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JAMA Intern Med. 2018 Apr 1;178(4):530-541. doi: 10.1001/jamainternmed.2018.0008.

Effect of Protein Intake on Lean Body Mass in Functionally Limited Older Men: A Randomized Clinical Trial.

Author information

Research Program in Men's Health: Aging and Metabolism, Boston Claude D. Pepper Older Americans Independence Center for Function Promoting Therapies, Brigham and Women's Hospital, Boston, Massachusetts.
Department of Medicine, Endocrinology, Diabetes, Nutrition and Weight Management, Boston Medical Center, Boston, Massachusetts.
Institute for Aging Research, Hebrew SeniorLife, Boston, Massachusetts.
Department of Medicine/Preventive Medicine and Epidemiology, Beth Israel Deaconess Medical Center, Boston, Massachusetts.
Section of Preventive Medicine and Epidemiology, Boston University School of Medicine, Boston, Massachusetts.
Department of Nutrition Science, Purdue University, West Lafayette, Indiana.



The Institute of Medicine set the recommended dietary allowance (RDA) for protein at 0.8 g/kg/d for the entire adult population. It remains controversial whether protein intake greater than the RDA is needed to maintain protein anabolism in older adults.


To investigate whether increasing protein intake to 1.3 g/kg/d in older adults with physical function limitations and usual protein intake within the RDA improves lean body mass (LBM), muscle performance, physical function, fatigue, and well-being and augments LBM response to a muscle anabolic drug.

Design, Setting, and Participants:

This randomized clinical trial with a 2 × 2 factorial design was conducted in a research center. A modified intent-to-treat analytic strategy was used. Participants were 92 functionally limited men 65 years or older with usual protein intake less thanor equal to 0.83 g/kg/d within the RDA. The first participant was randomized on September 21, 2011, and the last participant completed the study on January 19, 2017.


Participants were randomized for 6 months to controlled diets with 0.8 g/kg/d of protein plus placebo, 1.3 g/kg/d of protein plus placebo, 0.8 g/kg/d of protein plus testosterone enanthate (100 mg weekly), or 1.3 g/kg/d of protein plus testosterone. Prespecified energy and protein contents were provided through custom-prepared meals and supplements.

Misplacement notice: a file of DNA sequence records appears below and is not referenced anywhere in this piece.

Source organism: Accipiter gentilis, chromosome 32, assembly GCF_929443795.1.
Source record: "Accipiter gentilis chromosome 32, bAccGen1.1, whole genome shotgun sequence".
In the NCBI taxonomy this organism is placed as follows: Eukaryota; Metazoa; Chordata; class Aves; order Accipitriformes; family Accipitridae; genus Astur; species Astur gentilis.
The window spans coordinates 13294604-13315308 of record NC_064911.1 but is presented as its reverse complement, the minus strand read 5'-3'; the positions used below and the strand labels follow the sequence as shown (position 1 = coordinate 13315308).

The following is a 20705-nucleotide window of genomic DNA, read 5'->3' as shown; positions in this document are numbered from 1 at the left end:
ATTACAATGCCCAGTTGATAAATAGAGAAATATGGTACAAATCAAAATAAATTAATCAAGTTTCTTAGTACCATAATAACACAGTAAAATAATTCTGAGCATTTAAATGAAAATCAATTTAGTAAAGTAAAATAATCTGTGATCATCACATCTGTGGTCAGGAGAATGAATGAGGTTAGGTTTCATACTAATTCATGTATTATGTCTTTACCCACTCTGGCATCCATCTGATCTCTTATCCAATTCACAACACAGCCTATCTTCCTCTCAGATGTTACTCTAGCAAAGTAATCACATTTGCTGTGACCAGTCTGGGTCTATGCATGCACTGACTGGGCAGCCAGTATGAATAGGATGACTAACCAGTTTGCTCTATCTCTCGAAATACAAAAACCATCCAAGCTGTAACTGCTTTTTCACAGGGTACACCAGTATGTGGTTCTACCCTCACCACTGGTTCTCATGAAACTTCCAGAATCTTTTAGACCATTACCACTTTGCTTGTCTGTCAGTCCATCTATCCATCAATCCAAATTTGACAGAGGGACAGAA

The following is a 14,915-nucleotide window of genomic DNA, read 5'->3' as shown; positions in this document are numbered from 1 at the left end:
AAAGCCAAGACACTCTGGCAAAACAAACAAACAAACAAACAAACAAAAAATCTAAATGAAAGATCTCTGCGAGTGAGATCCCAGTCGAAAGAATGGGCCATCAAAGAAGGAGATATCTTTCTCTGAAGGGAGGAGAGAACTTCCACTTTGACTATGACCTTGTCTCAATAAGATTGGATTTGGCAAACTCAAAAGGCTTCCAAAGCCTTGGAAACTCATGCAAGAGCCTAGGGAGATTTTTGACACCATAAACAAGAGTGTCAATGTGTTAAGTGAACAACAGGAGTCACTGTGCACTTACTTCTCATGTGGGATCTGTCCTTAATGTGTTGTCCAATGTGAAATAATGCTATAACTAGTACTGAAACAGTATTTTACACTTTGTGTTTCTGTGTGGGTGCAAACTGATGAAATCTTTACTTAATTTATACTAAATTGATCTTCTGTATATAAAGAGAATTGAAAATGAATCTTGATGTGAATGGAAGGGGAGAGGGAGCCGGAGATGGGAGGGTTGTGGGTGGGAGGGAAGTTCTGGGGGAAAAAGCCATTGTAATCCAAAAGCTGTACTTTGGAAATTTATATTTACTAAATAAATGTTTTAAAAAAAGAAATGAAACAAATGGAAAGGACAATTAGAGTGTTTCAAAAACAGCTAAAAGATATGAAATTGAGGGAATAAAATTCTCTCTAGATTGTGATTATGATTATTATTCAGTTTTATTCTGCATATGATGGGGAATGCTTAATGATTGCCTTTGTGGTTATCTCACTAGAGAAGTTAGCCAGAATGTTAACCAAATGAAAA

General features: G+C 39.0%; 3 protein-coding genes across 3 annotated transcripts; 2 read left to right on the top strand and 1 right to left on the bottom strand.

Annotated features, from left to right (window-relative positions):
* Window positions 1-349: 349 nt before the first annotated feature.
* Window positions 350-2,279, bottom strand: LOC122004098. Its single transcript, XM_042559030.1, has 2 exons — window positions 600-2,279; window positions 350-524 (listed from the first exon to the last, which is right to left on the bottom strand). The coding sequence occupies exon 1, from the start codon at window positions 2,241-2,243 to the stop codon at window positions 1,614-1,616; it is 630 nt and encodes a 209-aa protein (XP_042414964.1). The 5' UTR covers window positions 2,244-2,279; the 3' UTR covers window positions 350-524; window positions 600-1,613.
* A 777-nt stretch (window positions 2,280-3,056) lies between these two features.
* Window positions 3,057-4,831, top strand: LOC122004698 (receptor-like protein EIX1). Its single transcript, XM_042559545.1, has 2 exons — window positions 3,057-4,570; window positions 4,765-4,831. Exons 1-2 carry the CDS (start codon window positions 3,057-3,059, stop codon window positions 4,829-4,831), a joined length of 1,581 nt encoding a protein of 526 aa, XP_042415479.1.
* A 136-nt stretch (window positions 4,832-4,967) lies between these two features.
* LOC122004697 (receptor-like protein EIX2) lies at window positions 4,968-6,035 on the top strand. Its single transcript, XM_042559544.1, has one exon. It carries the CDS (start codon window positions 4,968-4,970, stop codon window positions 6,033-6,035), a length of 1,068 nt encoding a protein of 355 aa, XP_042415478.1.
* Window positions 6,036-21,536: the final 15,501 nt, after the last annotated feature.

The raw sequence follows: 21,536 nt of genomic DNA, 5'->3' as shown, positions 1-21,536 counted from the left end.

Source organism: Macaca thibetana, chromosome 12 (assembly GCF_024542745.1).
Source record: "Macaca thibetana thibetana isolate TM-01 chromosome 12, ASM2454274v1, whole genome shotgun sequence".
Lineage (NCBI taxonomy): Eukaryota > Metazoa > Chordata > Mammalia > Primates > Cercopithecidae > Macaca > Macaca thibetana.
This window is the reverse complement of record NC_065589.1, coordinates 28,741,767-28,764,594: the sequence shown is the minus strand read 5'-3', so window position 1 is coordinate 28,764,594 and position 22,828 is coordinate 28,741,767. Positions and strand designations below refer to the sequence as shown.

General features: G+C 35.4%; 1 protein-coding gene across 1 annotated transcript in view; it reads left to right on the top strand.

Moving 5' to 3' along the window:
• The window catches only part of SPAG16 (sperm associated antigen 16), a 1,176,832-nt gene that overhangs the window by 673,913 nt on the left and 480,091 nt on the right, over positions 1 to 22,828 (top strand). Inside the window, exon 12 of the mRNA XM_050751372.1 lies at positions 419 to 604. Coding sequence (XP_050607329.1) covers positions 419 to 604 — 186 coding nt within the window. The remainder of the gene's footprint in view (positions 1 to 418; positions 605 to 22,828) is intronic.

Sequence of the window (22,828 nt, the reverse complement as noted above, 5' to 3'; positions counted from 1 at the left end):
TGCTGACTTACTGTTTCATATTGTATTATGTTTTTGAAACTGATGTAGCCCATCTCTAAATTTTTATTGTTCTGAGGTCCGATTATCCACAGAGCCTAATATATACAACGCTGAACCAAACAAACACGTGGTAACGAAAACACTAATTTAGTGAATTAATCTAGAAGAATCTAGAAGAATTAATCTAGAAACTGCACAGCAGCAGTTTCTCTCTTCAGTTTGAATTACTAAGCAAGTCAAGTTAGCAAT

Main Outcomes and Measures:

The primary outcome was change in LBM. Secondary outcomes were muscle strength, power, physical function, health-related quality of life, fatigue, affect balance, and well-being.


Among 92 men (mean [SD] age, 73.0 [5.8] years), the 4 study groups did not differ in baseline characteristics. Changes from baseline in LBM (0.31 kg; 95% CI, -0.46 to 1.08 kg; P = .43) and appendicular (0.04 kg; 95% CI, -0.48 to 0.55 kg; P = .89) and trunk (0.24 kg; 95% CI, -0.17 to 0.66 kg; P = .24) lean mass, as well as muscle strength and power, walking speed and stair-climbing power, health-related quality of life, fatigue, and well-being, did not differ between men assigned to 0.8 vs 1.3 g/kg/d of protein regardless of whether they received testosterone or placebo. Fat mass decreased in participants given higher protein but did not change in those given the RDA: between-group differences were significant (difference, -1.12 kg; 95% CI, -2.04 to -0.21; P = .02).

Conclusions and Relevance:

Protein intake exceeding the RDA did not increase LBM, muscle performance, physical function, or well-being measures or augment anabolic response to testosterone in older men with physical function limitations whose usual protein intakes were within the RDA. The RDA for protein is sufficient to maintain LBM, and protein intake exceeding the RDA does not promote LBM accretion or augment anabolic response to testosterone.

Trial Registration: Identifier: NCT01275365.

[Available on 2019-03-12]

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